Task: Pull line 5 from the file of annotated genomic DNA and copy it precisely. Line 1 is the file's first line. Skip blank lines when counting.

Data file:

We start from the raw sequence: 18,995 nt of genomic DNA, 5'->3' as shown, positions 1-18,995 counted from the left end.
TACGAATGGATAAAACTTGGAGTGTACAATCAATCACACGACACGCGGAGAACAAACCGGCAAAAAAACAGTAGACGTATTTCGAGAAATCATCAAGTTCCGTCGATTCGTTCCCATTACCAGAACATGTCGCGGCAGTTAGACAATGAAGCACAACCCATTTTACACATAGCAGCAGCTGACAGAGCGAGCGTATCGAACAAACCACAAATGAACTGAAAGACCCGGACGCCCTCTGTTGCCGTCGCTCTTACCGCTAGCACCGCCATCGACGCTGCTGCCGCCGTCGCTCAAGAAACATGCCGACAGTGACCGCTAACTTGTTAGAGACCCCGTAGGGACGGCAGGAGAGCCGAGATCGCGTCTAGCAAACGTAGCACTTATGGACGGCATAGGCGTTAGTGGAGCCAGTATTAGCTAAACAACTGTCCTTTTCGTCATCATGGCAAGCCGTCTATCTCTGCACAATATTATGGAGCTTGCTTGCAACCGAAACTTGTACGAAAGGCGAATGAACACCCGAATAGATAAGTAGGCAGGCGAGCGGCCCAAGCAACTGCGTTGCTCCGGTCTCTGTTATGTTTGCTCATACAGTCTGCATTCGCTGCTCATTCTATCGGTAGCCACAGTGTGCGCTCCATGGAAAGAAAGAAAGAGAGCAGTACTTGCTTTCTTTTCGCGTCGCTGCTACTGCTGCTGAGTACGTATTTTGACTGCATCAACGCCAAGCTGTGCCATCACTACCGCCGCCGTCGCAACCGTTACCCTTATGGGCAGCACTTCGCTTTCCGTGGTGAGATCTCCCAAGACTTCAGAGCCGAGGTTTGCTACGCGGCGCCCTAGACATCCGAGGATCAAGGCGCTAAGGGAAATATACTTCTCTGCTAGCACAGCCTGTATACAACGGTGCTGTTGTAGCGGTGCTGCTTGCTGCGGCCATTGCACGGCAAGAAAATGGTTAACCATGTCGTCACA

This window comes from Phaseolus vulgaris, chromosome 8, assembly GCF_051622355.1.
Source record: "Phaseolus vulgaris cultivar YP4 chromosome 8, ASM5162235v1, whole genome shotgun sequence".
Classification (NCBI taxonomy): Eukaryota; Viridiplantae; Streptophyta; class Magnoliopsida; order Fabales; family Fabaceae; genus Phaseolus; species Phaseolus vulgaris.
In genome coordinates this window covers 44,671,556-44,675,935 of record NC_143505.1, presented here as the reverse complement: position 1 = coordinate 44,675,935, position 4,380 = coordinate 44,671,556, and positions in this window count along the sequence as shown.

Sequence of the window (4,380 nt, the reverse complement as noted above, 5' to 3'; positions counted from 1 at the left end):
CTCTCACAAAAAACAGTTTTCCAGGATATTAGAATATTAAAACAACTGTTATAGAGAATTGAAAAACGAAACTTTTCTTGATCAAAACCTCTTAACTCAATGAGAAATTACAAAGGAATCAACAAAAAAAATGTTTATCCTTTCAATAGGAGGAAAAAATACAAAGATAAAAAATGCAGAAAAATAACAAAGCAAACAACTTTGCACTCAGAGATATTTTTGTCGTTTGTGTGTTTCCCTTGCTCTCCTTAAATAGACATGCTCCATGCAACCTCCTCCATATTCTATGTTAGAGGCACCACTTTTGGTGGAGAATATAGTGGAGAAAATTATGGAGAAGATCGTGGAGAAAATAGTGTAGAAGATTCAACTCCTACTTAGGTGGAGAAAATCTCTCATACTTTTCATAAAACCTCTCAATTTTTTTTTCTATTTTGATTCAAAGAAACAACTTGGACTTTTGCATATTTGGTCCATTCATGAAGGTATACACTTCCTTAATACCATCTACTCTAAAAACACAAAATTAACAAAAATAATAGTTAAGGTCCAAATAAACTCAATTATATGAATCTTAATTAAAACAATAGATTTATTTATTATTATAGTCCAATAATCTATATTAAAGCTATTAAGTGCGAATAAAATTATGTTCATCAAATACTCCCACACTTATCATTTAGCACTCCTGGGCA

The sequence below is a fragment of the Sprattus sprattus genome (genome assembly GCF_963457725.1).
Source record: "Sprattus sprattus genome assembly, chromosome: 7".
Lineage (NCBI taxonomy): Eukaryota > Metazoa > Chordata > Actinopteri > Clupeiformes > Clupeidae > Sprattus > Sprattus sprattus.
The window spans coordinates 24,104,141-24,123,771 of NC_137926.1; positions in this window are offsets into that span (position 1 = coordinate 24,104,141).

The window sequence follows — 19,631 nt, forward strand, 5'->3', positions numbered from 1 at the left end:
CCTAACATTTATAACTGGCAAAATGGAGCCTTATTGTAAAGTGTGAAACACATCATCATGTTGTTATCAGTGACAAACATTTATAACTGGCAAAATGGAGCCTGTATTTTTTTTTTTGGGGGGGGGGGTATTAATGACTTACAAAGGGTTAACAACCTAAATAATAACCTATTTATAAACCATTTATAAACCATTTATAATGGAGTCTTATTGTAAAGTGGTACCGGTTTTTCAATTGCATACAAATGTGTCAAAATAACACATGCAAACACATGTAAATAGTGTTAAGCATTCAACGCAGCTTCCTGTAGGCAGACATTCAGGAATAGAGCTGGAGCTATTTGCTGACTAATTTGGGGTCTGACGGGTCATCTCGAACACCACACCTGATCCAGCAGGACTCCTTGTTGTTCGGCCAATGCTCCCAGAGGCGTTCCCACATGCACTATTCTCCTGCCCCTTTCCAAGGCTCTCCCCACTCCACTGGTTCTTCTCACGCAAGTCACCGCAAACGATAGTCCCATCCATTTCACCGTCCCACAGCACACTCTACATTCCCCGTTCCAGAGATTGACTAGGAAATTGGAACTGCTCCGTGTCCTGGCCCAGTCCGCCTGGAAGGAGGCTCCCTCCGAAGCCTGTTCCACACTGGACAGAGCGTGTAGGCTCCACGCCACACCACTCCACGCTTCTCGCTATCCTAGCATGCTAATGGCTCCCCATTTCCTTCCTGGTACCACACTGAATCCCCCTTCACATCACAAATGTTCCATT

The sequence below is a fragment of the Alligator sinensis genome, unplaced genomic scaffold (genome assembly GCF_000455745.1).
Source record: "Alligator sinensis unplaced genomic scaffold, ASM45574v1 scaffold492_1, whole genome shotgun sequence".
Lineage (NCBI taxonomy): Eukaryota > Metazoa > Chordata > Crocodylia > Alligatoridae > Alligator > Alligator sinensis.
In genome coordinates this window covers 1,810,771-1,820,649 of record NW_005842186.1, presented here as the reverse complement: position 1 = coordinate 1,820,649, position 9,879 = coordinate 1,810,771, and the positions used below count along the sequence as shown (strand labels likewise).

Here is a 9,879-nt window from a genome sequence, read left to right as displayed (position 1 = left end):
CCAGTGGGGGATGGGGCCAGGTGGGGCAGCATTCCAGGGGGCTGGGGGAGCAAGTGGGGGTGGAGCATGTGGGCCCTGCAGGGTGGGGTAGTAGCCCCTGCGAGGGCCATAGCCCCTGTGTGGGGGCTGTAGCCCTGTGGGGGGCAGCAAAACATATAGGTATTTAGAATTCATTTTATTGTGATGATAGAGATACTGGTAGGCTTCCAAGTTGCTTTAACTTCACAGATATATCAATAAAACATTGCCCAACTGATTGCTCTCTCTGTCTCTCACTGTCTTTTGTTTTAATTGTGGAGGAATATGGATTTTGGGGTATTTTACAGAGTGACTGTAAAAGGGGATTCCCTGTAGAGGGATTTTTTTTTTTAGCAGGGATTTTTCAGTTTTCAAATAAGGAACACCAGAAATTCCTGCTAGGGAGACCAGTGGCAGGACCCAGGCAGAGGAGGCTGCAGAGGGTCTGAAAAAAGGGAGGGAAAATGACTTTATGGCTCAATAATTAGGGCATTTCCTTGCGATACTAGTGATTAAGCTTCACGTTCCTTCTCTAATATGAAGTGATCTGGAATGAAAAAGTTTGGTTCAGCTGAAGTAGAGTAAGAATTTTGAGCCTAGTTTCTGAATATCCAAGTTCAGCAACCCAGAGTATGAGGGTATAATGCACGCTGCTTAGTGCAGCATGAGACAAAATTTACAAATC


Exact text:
Classification (NCBI taxonomy): Eukaryota; Viridiplantae; Streptophyta; class Magnoliopsida; order Fabales; family Fabaceae; genus Phaseolus; species Phaseolus vulgaris.